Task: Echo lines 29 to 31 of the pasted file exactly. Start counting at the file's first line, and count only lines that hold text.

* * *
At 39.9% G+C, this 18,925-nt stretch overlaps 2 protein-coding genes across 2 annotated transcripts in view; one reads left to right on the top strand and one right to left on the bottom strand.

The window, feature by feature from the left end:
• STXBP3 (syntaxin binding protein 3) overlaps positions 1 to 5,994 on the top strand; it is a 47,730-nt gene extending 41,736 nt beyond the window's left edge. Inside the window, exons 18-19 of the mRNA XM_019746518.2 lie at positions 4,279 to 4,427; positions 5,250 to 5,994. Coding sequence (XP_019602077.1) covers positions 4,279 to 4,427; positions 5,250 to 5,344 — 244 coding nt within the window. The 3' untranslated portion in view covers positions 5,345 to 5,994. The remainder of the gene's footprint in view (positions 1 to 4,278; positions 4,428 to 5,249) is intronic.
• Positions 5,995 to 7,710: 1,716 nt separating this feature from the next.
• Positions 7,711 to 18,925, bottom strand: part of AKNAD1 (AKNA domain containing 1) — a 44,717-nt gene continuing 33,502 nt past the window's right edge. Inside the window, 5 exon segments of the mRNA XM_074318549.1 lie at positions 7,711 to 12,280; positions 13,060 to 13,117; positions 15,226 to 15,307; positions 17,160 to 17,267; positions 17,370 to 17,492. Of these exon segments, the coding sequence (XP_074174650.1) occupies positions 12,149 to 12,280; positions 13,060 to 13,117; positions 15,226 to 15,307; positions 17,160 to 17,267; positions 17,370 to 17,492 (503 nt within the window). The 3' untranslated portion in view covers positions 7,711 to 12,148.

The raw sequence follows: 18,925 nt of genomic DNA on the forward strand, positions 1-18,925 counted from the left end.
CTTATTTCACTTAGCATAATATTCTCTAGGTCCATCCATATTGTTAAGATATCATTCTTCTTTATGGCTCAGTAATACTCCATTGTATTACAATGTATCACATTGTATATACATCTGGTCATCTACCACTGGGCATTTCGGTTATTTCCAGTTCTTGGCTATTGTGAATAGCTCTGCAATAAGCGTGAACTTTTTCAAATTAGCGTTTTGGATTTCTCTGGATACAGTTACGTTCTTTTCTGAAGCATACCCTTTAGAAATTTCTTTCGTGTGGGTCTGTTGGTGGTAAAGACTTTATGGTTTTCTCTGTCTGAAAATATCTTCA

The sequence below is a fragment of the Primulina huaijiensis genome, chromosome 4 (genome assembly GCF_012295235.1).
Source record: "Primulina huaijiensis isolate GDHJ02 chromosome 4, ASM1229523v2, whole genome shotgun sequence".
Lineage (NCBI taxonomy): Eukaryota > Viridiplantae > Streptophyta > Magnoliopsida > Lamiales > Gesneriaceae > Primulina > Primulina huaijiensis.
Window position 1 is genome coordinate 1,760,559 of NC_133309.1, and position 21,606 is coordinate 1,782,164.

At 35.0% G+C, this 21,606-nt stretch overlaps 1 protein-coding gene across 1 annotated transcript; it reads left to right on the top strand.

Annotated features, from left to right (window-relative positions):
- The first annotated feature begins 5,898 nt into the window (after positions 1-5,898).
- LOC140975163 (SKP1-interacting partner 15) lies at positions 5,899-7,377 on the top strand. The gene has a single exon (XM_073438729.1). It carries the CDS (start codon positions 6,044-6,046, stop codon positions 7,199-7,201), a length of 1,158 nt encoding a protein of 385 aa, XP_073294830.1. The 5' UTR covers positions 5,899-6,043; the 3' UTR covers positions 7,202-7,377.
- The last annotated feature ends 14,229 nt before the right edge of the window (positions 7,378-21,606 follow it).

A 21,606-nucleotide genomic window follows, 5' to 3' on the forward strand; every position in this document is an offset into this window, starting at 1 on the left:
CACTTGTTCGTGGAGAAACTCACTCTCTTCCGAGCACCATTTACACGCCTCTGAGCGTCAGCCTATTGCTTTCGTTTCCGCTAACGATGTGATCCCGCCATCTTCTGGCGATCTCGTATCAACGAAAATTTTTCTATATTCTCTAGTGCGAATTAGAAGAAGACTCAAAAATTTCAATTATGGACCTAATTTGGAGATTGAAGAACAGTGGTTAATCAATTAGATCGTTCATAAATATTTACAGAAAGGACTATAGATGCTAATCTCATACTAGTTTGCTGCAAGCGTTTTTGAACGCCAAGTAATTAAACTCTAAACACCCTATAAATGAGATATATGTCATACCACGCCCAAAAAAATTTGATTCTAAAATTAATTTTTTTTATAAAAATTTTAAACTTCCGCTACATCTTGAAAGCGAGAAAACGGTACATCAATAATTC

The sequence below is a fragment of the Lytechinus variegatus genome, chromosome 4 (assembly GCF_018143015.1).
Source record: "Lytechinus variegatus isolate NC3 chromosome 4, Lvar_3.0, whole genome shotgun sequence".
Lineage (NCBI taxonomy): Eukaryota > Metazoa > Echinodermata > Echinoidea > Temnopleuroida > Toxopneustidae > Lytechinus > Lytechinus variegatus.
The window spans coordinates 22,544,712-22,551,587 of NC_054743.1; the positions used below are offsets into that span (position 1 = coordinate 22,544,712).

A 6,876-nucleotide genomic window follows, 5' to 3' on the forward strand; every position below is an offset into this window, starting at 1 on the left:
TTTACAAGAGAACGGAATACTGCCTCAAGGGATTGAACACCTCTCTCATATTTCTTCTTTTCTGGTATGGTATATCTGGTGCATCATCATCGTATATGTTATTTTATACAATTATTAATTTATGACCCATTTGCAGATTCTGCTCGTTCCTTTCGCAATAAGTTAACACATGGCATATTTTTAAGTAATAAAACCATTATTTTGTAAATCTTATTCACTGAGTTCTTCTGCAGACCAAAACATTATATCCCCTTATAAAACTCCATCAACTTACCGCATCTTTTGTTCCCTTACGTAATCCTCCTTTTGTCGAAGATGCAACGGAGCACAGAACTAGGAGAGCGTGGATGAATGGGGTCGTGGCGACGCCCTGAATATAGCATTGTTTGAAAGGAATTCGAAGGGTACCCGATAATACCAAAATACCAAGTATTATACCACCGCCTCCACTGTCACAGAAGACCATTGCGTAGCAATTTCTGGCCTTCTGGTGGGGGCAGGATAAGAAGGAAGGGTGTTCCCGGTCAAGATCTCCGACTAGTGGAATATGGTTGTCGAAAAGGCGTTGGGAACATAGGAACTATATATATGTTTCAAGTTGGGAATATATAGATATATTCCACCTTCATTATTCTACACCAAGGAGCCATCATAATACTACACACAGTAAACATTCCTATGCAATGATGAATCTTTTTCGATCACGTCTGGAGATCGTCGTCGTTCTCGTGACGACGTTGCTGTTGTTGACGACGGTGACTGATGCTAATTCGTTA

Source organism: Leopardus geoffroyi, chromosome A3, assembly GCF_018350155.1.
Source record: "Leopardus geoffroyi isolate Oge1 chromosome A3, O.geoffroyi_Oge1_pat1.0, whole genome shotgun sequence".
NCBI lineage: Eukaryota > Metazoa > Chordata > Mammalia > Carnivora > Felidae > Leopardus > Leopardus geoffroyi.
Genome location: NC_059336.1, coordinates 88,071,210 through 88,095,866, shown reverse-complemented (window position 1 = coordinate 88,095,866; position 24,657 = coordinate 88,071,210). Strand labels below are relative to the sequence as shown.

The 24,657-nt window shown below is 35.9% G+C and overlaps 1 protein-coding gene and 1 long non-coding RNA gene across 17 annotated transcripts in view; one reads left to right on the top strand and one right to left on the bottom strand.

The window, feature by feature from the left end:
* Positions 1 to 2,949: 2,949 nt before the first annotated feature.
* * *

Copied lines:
The 24,657-nt window shown below is 35.9% G+C and overlaps 1 protein-coding gene and 1 long non-coding RNA gene across 17 annotated transcripts in view; one reads left to right on the top strand and one right to left on the bottom strand.

The window, feature by feature from the left end:
* Positions 1 to 2,949: 2,949 nt before the first annotated feature.